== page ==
Despite a short spell of frigid cold, we have had so many days this early winter of mild weather with the thermometer hovering around fifty, early-blooming perennials and shrubs are lulled into thinking spring. I have never seen the Christmas rose, Helleborus niger, flowering for the holidays as it does in England–until now. One patch opened shyly in late December, and now two patches are in full flower a good month and a half before they usually bloom. The difference between the Northeast and Britain is that we don’t have consistently temperate weather, and those beautiful pink-tinged white saucers will inevitably get slammed by bitter cold, ice and snow later this month and in February. One of the things I most love about hellebores is how long their flowers linger, glamorously dressing our small strip of woodland all of March, April, and May. These Christmas roses might be exhausted by then.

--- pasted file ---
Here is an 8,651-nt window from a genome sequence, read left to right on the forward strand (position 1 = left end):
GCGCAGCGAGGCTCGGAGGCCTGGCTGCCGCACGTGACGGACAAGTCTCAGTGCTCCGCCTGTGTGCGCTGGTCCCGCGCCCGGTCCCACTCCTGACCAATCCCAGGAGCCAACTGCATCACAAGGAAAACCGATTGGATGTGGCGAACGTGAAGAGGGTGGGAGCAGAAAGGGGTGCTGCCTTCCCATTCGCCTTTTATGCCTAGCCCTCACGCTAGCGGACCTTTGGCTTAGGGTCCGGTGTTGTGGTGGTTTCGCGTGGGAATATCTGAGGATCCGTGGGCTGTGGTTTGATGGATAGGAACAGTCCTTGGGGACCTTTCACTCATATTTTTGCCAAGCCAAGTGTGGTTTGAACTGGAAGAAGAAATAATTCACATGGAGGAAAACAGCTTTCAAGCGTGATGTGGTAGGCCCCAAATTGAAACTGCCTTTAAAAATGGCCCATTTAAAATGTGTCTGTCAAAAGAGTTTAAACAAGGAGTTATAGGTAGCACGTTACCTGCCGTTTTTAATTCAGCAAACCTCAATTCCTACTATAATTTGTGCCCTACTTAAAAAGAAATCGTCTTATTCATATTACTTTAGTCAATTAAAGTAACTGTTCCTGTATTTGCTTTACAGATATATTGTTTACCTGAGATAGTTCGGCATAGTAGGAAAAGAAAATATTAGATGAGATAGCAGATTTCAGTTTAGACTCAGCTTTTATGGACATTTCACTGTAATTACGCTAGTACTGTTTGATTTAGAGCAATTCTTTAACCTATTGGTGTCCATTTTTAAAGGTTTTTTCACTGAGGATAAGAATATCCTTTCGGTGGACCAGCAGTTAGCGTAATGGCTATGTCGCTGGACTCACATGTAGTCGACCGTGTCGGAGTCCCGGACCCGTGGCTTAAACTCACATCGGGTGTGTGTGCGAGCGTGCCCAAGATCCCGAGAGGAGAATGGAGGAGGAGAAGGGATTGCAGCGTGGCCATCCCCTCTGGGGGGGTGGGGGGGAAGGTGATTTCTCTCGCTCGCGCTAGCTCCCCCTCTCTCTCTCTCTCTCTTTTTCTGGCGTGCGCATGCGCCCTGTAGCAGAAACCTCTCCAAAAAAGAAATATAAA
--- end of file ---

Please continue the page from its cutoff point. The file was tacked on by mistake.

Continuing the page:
Our big winterberry bush (Ilex verticillata) cracked at its base, unable to withstand the weight of the snow in the freak October storm. Its branches are now added to the pile of debris from the storm waiting to be chipped, and their perfect, round, glossy red berries–so treasured for Christmas decoration–are dry and shriveled. Usually I cut the winterberry branches I want for the holidays sometime in November before the birds get to them, for they are often picked clean by December. I store the fruited branches in a bucket of water until I need them. But this year, for that touch of red in holiday bouquets, I am relying on the linden viburnum, V. dilatatum ‘Erie,’ shown above, which is planted along our driveway and is still ladened with shiny fruit. The berries are small and slightly oval in shape, but born in such profusion they offer quite a show. This viburnum never looks shabby–the fruit will linger through most of winter, and the graceful mass of twigs on the eight-foot shrubs will be dressed all spring and summer with broad, lustrous, ribbed leaves. White discs of flowers cover the branches in May.